She's no stranger to cultural appropriation and certainly doesn't shy away from rocking dreadlocks or grills, despite being heavily criticized for it. Her “I’m just being me” attitude loses its value when it feeds into racist rhetoric. She defends her choices because controlling her narrative is more important to her than being aware of the very oppression that she feeds into everyday. So this summer, I could no longer overlook my gender hero’s racist microaggressions after the ridiculous comments she made about Nicki Minaj, de-elevating her from any hero status I may have misguidedly assigned her.

In an interview with The New York Times, things took a turn for the worst when she started tone policing Minaj’s Twitter reaction to the underrepresentation of women of color in the 2015 VMA nominations (basically suggesting Minaj should have embraced yogic love instead of getting mad about racism). The reporter interviewing her seemed to try to interject for the greater good, and offer more information about the Twitter feud between Minaj and Taylor Swift, which Cyrus admitted to not have actually been following. Interrupting the reporter, the defensive pop star stated, “I know you can make it seem like, Oh I just don’t understand because I’m a white pop star. I know the statistics. I know what’s going on in the world.”

But does she? If she actually knew to the extent which women of color are overlooked or misrepresented in the media, would she have downplayed Minaj’s completely rational anger? And if she actually did have an understanding of racism, microaggressions and our country’s history of silencing people of color (and other oppressed groups), would she be policing the tone in which Minaj used to express this frustration? No, she'd rather twirl her bleach blond locks adorned with a rainbow assortment of beads as she lays down another terrible rap-filled track for her new album. Clearly, this political persona she's embraced as of late is not always convenient when it's catering to someone besides herself.

Cyrus is obviously an inherently political person, and it bleeds forth through her art. But to make up for the areas she's sorely lacking in, like understanding the experiences of people besides white sex-positive queers, she tries to downplay her political persona as much as possible. She goes on and on about political beliefs, but then shuts down when faced with the topic of racism, and even renouncing her politics as a whole. She told NYT, ending a long article about her politically-motivated art with, “This music was not meant to be a rebellion. It was meant to be a gift.”

Her brand is characterized by a complete lack of shame and self consciousness. However, when you're a white person in the public eye running around with dreadlocks and claiming being heard is only determined by the love in your heart, her ignorance seems to suggest a greater issue: that white artists in the public eye who are of this generation and/or politically inspired often revoke their responsibility to do the right thing in what they say, do and represent.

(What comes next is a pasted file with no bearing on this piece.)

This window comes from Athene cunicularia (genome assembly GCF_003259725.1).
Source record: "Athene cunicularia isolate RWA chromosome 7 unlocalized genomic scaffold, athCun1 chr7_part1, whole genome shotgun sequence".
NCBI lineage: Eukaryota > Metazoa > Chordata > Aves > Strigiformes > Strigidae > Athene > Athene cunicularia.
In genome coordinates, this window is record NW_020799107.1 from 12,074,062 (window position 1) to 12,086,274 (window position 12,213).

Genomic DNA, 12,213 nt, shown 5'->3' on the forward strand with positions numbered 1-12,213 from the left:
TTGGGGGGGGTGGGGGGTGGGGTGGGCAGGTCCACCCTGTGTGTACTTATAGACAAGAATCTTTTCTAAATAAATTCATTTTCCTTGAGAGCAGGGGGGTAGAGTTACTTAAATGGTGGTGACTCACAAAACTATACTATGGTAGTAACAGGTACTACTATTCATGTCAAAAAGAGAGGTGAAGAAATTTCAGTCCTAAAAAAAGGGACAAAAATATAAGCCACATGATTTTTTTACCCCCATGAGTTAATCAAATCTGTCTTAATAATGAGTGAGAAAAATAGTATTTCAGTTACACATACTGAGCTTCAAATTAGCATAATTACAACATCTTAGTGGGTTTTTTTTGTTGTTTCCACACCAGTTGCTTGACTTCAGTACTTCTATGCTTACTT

White artists, like myself, have the unique and completely necessary responsibility to get it right, which is hardly a burden compared to the daily oppression that other marginalized groups go through. And we’re absolutely going to mess up at certain points, but if you believe in your art and the greater good, you're going to hold yourself accountable and learn from your mistakes.

Cyrus refuses accountability, and therefore will never be the artist she wants to be. Her art makes a political statement for sure, but it's disjointed from the rest of her, as well as the rest of the world. As I stated earlier, art is inherently political, and what you say in your art or through your persona is a permanent testament to your beliefs, frozen in time with a song or outfit. Picking and choosing what statements are political and what aren't destroys any transparency Cyrus once had, and therefore her credibility as an artist.

Her art (and “politics”) are completely self-absorbed, disgustingly excessive, and involves only reveling in her own edgy nude photos and her drugged out hippie persona she's spent years building. One of her band members and close friends, Wayne Coyne of the Flaming Lips, said in an interview with The New York Times, “Her life, to her, is art,” he said. “If she wants to look this way and say these things, she does it.”

This comment certainly speaks volumes of Cyrus, who intentionally revels in her own world of privilege and art while ignoring anyone outside that bubble. She’s a bullshit artist that immaturely swings between political and apolitical depending on whether or not someone called her out on her racist tendencies that day. Cyrus is clearly more concerned with where to get her next tattoo and what creative way she can slip a nip next, rather than the millions of people who actually suffer from oppression and violence everyday. And perhaps, always will be.

Monsters Of War

by Anna Bruner

Courtesy of Universal Pictures

Courtesy of Universal Pictures

I grew up with monsters. Before the Disney Princesses, before being shown Back to the Future and Sixteen Candles by friends and babysitters, before sitting in on my mother's marathons of musicals and historical epics, my earliest films were Universal's monster movies. Dracula, The Wolfman, Frankenstein, and The Mummy were all weekend staples for my father and I, and we often binge-watched them again and again every Saturday from the solidarity of a pillow fort or makeshift blanket tent. As I grew older, some of my fondest memories with my dad involved late night screenings of Dr. Jekyll and Mr. Hyde, The Legend of Sleepy Hollow, and (once I got a little older) movies like Dawn of the Dead and The Evil Dead.